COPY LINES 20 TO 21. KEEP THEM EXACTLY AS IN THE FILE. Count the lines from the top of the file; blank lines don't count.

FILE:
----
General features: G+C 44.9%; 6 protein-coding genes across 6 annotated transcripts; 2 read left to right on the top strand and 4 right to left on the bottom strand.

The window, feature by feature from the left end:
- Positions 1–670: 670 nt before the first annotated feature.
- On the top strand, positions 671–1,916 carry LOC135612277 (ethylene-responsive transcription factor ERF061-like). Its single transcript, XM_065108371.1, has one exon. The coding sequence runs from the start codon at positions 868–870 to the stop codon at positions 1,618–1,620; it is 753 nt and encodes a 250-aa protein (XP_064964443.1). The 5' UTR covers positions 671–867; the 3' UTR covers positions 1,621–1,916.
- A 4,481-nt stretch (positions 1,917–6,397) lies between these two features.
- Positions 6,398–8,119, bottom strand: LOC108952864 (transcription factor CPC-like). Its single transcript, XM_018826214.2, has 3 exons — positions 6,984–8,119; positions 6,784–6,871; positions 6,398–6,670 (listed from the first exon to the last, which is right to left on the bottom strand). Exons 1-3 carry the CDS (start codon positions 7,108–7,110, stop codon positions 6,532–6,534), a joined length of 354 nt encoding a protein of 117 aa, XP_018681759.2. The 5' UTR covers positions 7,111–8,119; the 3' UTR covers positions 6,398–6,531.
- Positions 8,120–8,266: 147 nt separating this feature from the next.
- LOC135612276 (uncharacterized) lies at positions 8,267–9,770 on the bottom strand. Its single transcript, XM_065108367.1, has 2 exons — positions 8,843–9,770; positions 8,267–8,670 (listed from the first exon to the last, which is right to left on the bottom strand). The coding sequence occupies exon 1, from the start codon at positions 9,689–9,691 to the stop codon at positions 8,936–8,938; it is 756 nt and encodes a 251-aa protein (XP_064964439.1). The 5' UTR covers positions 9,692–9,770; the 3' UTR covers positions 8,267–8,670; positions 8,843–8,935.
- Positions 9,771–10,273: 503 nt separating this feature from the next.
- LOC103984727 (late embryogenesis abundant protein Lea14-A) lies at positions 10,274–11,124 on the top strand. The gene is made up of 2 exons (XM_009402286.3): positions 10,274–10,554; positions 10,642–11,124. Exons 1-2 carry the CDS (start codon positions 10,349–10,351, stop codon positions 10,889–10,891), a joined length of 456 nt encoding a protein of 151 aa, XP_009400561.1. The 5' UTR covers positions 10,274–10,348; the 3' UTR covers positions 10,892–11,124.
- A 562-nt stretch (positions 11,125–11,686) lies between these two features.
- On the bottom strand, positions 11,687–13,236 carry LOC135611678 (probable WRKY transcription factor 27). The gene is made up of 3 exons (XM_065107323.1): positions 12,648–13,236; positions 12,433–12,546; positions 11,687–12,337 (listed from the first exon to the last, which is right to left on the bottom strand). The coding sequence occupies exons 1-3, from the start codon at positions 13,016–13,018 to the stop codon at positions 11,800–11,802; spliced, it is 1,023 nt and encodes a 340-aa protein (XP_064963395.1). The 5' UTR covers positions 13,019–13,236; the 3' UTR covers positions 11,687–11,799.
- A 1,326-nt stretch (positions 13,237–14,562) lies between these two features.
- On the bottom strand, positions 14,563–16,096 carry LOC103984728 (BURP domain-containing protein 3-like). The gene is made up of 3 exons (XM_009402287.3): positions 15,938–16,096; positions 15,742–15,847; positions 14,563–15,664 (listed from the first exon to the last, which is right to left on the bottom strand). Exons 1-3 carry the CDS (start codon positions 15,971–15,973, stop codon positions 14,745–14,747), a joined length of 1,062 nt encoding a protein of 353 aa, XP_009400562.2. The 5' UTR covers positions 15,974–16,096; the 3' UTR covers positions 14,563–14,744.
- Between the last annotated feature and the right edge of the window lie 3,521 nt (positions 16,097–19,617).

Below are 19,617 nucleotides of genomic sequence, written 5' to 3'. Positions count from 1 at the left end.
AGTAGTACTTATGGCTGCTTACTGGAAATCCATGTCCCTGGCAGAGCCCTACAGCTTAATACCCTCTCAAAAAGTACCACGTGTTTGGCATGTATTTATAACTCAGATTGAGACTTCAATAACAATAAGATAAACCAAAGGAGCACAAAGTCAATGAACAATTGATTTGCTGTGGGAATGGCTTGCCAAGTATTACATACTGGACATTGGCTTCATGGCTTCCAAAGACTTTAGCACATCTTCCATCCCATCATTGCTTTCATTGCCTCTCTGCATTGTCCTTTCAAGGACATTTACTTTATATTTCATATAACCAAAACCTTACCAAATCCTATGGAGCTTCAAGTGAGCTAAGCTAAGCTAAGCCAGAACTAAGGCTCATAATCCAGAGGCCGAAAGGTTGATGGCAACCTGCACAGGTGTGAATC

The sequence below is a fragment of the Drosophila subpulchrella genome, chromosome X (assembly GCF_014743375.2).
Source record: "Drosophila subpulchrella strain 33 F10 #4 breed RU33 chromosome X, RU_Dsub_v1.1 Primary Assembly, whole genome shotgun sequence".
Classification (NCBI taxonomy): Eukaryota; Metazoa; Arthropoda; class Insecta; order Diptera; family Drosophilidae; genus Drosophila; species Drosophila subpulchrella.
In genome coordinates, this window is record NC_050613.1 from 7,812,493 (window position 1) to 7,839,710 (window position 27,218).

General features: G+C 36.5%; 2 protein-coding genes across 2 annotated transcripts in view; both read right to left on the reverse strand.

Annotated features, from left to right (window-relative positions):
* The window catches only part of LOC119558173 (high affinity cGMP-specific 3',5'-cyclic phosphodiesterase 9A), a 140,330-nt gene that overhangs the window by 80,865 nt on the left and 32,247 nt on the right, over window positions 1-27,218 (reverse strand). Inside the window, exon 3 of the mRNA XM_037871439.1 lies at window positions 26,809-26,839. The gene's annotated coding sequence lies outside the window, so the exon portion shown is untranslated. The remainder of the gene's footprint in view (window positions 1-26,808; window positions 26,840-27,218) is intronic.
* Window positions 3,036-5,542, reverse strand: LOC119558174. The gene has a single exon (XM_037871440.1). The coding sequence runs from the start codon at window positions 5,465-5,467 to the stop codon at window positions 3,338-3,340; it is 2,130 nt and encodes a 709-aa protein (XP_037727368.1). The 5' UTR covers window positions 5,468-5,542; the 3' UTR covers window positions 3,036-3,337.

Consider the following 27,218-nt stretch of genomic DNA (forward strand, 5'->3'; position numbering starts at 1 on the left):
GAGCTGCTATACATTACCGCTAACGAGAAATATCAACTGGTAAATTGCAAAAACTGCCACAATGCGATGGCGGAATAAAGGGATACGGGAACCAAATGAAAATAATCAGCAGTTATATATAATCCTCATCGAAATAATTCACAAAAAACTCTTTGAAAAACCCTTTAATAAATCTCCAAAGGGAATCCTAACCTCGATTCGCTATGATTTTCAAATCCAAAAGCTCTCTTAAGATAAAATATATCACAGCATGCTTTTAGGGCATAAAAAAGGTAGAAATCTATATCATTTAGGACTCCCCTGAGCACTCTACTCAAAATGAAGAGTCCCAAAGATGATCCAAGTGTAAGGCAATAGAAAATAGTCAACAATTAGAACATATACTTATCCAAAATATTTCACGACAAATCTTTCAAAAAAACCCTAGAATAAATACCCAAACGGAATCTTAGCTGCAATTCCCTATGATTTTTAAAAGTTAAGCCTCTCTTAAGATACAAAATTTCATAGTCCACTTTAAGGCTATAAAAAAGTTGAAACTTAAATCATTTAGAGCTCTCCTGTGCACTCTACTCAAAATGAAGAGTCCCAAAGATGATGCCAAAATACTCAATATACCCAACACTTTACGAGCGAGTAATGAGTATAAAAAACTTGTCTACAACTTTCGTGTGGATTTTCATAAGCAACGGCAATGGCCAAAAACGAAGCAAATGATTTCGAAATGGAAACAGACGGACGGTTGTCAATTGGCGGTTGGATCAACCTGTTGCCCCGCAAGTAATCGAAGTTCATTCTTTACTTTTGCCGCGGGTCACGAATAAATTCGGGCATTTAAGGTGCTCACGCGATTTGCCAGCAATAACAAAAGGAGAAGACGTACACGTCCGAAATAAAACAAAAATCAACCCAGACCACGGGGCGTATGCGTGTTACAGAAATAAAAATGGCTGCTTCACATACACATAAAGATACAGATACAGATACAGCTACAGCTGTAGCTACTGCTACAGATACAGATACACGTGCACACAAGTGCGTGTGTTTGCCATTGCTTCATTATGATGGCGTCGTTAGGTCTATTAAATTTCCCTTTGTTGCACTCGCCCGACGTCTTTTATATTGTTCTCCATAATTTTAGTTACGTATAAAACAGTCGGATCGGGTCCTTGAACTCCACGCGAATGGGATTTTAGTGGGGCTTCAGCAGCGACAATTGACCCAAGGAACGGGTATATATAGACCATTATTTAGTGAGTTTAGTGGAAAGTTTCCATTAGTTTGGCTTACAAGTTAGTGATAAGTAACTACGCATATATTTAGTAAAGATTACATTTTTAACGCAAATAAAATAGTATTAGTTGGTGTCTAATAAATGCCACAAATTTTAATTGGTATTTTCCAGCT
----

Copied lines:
Classification (NCBI taxonomy): Eukaryota; Metazoa; Arthropoda; class Insecta; order Diptera; family Drosophilidae; genus Drosophila; species Drosophila subpulchrella.
In genome coordinates, this window is record NC_050613.1 from 7,812,493 (window position 1) to 7,839,710 (window position 27,218).